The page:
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5 tips to recruit user research participants that represent the real world

Whether you’re running focus groups for your pricing strategy or conducting usability testing for a new product, user interviews are one of the most effective research methods to get the needle-moving insights you need. But to discover meaningful data that helps you reach your goals, you need to connect with high-quality participants. This article shares five tips to help you optimize your recruiting efforts and find the right people for any type of research study.

Last updated

20 Feb 2024

Reading time

6 min



When recruiting participants for your research study, follow these tips to help you get the best results and create a positive experience for everyone involved:

  1. Define your research goals: clearly outline the question(s) you’re trying to answer, as this will inform the criteria for your interviewees

  2. Conduct virtual user interviews: remove barriers to entry, reduce effort for your participants, and widen your participant pool with online research interviews

  3. Use screener surveys: combine the participant criteria you’ve outlined above with additional screener questions to find your ideal match

  4. Look for a wide range of inputs: prioritize recruiting from a diverse candidate pool to reveal insights you might otherwise miss

  5. Offer incentives to increase participation: if you’re struggling to get the high-quality responses you’re looking for, consider providing compensation

Some benefits of inclusive research are unexpected insights, increased total addressable market (TAM), and more enjoyable user experiences.

How to find the perfect participants for your next user research project

From usability testing to market research, hone your user research recruiting strategy with these five tips to find the best people for your study.

1. Define your research goals to identify the right participants

As with most things in life, the ‘perfect’ research participant is subjective. The ideal respondent for Study A might be the wrong type of user for Study B, because the studies have totally different objectives.

Mapping out your research goals is crucial to defining your target audience. Knowing the questions you’re trying to answer (such as “How do Spanish-speaking marketers use our product?”) will clarify who the ‘right participants’ for your research study are (i.e. Spanish-speaking marketers). 

Here are some examples of what the right user research participants might look like depending on your goals:


Ideal participants

Learn how people engage with your new product or feature's UX

Members of your ideal customer profile (ICP) who have never used your product before

Enter a new market

People who work in the target industry or sector in those countries

Appeal to upmarket audience

Decision-makers at enterprise companies

Understand pain points

Existing users

Develop buyer personas

People with relevant job titles or roles in specific industries

Once you’ve identified what you’re trying to achieve and what data you need to do so, use these criteria to inform who you need to talk to for your user interviews.

2. Go global by going virtual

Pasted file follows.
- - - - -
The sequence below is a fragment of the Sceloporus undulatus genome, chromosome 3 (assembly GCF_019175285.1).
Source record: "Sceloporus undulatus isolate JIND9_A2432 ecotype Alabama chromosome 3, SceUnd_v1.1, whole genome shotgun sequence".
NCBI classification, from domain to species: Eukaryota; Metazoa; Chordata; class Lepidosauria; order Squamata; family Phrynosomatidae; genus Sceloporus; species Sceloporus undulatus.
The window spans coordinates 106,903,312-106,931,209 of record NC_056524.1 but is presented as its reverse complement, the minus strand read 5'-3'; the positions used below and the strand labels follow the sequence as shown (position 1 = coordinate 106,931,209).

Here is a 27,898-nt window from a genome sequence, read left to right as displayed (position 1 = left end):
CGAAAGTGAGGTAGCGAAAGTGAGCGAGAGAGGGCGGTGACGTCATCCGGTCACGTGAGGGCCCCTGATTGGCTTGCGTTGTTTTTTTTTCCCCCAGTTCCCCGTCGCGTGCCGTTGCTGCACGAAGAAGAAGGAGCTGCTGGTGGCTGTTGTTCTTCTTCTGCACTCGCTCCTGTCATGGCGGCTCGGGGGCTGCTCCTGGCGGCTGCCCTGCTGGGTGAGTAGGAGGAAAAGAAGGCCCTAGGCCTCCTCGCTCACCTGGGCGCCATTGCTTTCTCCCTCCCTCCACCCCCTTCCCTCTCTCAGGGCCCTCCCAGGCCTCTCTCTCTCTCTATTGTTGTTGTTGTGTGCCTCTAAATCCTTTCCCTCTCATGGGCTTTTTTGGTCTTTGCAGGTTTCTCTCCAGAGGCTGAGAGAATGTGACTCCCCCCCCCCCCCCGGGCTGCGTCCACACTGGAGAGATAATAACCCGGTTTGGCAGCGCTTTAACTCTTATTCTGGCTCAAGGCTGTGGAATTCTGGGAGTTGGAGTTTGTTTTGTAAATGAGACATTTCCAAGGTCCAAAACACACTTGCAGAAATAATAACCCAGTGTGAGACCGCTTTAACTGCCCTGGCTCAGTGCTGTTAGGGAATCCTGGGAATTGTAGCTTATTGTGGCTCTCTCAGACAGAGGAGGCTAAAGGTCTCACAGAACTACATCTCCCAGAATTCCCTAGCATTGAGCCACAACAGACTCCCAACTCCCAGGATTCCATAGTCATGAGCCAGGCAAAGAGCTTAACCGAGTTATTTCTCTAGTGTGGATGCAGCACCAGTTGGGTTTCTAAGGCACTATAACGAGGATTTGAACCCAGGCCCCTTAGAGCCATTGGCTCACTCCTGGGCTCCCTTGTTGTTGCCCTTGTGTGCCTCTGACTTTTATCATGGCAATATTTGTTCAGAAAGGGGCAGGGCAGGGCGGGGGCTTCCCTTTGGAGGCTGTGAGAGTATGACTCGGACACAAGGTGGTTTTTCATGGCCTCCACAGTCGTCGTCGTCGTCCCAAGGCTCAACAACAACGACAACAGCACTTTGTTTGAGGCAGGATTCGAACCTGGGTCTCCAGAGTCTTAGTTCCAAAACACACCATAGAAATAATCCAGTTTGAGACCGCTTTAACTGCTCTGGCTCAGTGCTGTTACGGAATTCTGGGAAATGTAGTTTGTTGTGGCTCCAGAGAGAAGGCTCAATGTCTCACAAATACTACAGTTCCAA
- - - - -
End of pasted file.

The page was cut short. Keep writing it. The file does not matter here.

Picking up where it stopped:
The user research days of yore frequently involved making participants trek to an in-person research session where the best they could hope for was a lukewarm cup of coffee. 

This approach has a number of disadvantages for everyone involved:

  • It takes time and effort for participants to attend, which impacts who is willing (and able) to join

  • It’s not very accessible, as it excludes people who can’t make that small window of availability (like parents, caretakers, and people with fixed working hours), people who can’t or don’t want to travel, and anyone affected by physical limitations of the space (for example, if the building isn’t wheelchair accessible)

  • It limits the insights you get to local perspectives only, meaning your results may reflect specific demographics or biases and not be very representative 

Virtual user interview tools like Hotjar Engage (oh hello 👋) let you connect with willing UX research participants from all over the world, enabling you to conduct user interviews from anywhere, with anyone. Moving your interviews online also widens your potential participant pool by

  • Giving participants greater flexibility to join at their preferred times and from familiar locations

  • Expanding your research to other places and people you couldn’t otherwise reach

  • Making the research process more comfortable and convenient by empowering interviewees to take part in the way that suits them best

Engage is good for us because we have clients from different countries. Some regions are very difficult for recruitment, but with Engage, we’ve found people everywhere, from Norway to Brazil to India.

Barbara Bicskei
Studio Lead at UX studio

Seamlessly recruit and interview the ideal participants for your next research project with Hotjar Engage.

3. Use screener surveys to streamline the recruitment process  

Screener surveys are used to qualify (or disqualify) potential participants from your study. They let you get more granular with your requirements, filter for exactly what you need, and improve the efficiency of your user research—as well as the quality of your data.

After finding respondents who meet the key criteria you’ve outlined in the previous steps, you can use a screener survey to zoom in further or remove people who aren’t a good fit from your participant pool.